Insights Into Non-Thermal Recovery of Heavy Oil
- A. Mai (Laricina Energy Ltd.) | J. Bryan (Tomographic Imaging and Porous Media Laboratory) | N. Goodarzi (Nexen Inc.) | A. Kantzas (University of Calgary)
- Document ID
- Petroleum Society of Canada
- Journal of Canadian Petroleum Technology
- Publication Date
- March 2009
- Document Type
- Journal Paper
- 27 - 35
- 2009. Petroleum Society of Canada (now Society of Petroleum Engineers)
- 1.6.10 Coring, Fishing, 3.2.5 Produced Sand / Solids Management and Control, 2.1.3 Sand/Solids Control, 5.3.2 Multiphase Flow, 6.5.2 Water use, produced water discharge and disposal, 1.2.3 Rock properties, 5.2.1 Phase Behavior and PVT Measurements, 4.3.4 Scale, 5.4.7 Chemical Flooding Methods (e.g., Polymer, Solvent, Nitrogen, Immiscible CO2, Surfactant, Vapex), 5.4.1 Waterflooding, 2.5.2 Fracturing Materials (Fluids, Proppant), 7.4.3 Market analysis /supply and demand forecasting/pricing, 5.7.2 Recovery Factors, 5.4.6 Thermal Methods, 4.6 Natural Gas, 4.1.5 Processing Equipment, 4.1.2 Separation and Treating
- incremental heavy oil recovery, foamy oil depletion
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Many heavy oil reservoirs contain oil that has some limited mobility under reservoir conditions. In these reservoirs, a small fraction of the oil-in-place can be recovered using the internal reservoir energy through heavy oil solution gas drive (primary production). An integral part of this process is the so-called 'foamy oil mechanism', whereby oil is produced as a gas-in-oil dispersion. At the end of primary production, the bulk of the oil is still in place, while the natural energy of the reservoir has been depleted. This remaining oil is still mostly continuous and presents a valuable target for further recovery. Many of these reservoirs are relatively small or thin, or may be contacted by overlying gas or underlying water. As such, they are poor candidates for thermal oil recovery methods, so any additional oil recovery after primary production must be non-thermal. In this work, we present experimental results of foamy oil depletion at two different length scales and varying depletion rates. Tests were conducted in the absence of sand production, and the results from the depletion experiments are interpreted in terms of viscous forces. At the conclusion of primary recovery, the potential for further non-thermal exploitation of these reservoirs is explored. Results for waterflooding and chemical flooding are presented, demonstrating the viability of these techniques for heavy oil EOR. Several displacement mechanisms are identified through the secondary and tertiary processes that contribute to significant (although potentially slow) incremental recovery of heavy oil.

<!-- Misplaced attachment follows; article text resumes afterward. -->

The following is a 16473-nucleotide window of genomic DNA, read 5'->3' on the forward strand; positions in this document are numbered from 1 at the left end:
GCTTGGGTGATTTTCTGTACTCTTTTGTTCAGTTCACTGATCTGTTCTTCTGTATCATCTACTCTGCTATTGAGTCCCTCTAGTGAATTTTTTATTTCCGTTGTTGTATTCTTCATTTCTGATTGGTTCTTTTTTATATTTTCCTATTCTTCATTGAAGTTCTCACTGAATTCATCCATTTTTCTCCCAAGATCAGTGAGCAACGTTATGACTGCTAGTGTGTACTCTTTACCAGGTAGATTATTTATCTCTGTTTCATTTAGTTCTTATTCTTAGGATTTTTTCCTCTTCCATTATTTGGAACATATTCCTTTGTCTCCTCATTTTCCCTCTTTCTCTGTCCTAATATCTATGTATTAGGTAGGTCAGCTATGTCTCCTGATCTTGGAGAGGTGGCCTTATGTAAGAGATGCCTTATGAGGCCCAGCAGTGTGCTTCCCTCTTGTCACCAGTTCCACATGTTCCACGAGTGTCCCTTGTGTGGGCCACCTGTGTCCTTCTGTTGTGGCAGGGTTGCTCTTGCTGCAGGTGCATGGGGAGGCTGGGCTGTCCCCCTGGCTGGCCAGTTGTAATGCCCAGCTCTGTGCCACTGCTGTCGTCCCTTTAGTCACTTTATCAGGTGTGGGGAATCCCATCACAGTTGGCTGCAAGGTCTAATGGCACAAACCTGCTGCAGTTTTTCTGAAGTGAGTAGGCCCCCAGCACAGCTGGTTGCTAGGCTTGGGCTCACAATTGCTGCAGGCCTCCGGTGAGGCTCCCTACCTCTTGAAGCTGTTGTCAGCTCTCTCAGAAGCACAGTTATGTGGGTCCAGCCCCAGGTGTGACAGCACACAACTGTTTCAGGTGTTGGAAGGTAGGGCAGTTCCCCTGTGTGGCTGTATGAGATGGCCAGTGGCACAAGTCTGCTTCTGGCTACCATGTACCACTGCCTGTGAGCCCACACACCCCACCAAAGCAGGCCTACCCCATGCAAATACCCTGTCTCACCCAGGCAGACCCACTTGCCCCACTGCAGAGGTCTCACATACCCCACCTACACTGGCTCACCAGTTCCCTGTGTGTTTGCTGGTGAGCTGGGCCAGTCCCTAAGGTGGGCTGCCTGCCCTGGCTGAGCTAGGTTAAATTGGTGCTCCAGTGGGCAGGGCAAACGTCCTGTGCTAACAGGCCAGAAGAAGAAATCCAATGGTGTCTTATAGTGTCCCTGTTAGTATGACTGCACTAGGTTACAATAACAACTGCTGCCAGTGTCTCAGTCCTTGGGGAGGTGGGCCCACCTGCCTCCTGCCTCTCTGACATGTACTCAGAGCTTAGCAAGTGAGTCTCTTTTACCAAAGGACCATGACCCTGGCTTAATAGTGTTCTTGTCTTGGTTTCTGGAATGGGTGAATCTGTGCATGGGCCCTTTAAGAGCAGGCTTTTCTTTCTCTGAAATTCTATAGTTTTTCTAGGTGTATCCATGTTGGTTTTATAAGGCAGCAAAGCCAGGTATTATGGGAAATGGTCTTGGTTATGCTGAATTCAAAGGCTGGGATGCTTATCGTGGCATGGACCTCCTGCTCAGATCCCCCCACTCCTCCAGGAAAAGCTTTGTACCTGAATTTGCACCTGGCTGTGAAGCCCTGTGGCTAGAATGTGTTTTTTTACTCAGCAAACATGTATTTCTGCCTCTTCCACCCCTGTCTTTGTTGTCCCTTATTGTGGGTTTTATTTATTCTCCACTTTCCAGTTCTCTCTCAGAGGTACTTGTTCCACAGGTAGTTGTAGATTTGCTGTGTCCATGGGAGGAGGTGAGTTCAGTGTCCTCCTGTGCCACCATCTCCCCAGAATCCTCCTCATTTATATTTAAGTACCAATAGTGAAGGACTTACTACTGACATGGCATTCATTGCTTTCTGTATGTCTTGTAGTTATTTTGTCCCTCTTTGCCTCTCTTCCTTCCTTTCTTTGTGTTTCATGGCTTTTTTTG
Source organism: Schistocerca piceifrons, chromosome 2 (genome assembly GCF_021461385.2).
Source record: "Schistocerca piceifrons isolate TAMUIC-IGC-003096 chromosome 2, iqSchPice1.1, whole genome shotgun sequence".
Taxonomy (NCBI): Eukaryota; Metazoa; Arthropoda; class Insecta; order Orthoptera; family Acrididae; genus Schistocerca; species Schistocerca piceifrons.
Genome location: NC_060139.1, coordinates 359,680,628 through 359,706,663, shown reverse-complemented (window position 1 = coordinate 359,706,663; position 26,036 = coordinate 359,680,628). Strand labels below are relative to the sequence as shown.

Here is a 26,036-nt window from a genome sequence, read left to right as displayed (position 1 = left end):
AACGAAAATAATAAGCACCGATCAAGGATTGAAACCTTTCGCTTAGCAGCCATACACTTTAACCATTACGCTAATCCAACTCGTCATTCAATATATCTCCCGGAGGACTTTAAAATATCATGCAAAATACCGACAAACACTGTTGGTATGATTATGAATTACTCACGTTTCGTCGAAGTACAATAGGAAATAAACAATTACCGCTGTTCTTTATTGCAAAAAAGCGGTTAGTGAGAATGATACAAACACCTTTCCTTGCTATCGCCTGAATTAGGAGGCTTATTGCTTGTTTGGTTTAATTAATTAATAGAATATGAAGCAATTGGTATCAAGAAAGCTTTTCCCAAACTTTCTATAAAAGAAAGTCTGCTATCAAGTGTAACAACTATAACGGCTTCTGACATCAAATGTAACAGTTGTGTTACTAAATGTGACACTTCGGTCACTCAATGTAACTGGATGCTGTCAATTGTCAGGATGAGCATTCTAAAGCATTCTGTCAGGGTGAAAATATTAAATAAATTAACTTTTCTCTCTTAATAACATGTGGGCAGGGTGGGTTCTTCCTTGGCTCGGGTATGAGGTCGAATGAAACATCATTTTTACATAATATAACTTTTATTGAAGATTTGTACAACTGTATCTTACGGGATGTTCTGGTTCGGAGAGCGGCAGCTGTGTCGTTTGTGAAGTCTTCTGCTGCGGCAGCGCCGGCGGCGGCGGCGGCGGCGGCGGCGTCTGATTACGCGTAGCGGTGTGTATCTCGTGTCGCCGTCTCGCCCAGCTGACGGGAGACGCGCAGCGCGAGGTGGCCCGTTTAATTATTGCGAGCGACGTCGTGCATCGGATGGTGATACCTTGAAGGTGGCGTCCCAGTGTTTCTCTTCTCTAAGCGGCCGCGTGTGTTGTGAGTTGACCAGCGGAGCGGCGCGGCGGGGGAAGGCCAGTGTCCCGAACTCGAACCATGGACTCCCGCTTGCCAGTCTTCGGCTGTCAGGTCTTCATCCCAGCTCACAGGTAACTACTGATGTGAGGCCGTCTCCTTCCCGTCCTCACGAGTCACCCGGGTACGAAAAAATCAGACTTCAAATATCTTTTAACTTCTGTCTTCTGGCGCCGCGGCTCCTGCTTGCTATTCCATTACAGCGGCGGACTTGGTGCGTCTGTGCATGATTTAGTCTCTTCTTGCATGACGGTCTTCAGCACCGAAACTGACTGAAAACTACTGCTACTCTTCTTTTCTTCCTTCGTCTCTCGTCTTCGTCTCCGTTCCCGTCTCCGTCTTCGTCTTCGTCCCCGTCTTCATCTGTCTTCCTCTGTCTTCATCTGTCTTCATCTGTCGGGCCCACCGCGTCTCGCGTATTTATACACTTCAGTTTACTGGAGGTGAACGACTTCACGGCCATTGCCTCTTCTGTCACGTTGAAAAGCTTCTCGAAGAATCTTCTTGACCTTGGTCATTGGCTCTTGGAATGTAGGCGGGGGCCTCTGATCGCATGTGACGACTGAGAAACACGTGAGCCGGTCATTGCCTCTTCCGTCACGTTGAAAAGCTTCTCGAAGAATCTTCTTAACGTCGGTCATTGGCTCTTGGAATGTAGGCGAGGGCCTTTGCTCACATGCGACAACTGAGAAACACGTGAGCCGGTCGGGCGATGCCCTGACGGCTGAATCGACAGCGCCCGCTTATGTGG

Many countries have heavy oil reservoirs. Canada and Venezuela in particular contain some of the largest heavy oil and bitumen resources in the world. Rising energy demands, coupled with a decline in conventional oil reserves, has led to increased interest in heavy oil recovery in recent years. The size of these heavy oil deposits is considerable, and with volatile crude oil prices making it difficult to produce from some higher viscosity bitumen reservoirs, production of heavy oil could potentially be very important in years to come. Understanding the mechanisms by which heavy oil can be displaced in reservoirs is crucial to the successful recovery of this resource base.
Heavy oil can be defined as a class of oils with viscosity ranging from 50 mPa.s up to around 50,000 mPa.s. This oil has limited mobility under reservoir temperature and pressure, and Darcy's Law predicts that the oil can flow slowly under high applied pressure gradients. However, it has been observed that in these reservoirs, solution gas drive leads to significantly higher rates and recoveries than what was expected by conventional understanding of gas-oil relative permeability behaviour(1). This behaviour, first reported in Canadian heavy oil, has since been observed in many other reservoirs around the world including South America, China and Albania. Investigations into the causes of this abnormal, but fortuitous, primary production response have been the focus of many publications in the past 25 years.
The recovery from primary production in heavy oil reservoirs may be as high as 20%(2), but is usually lower.
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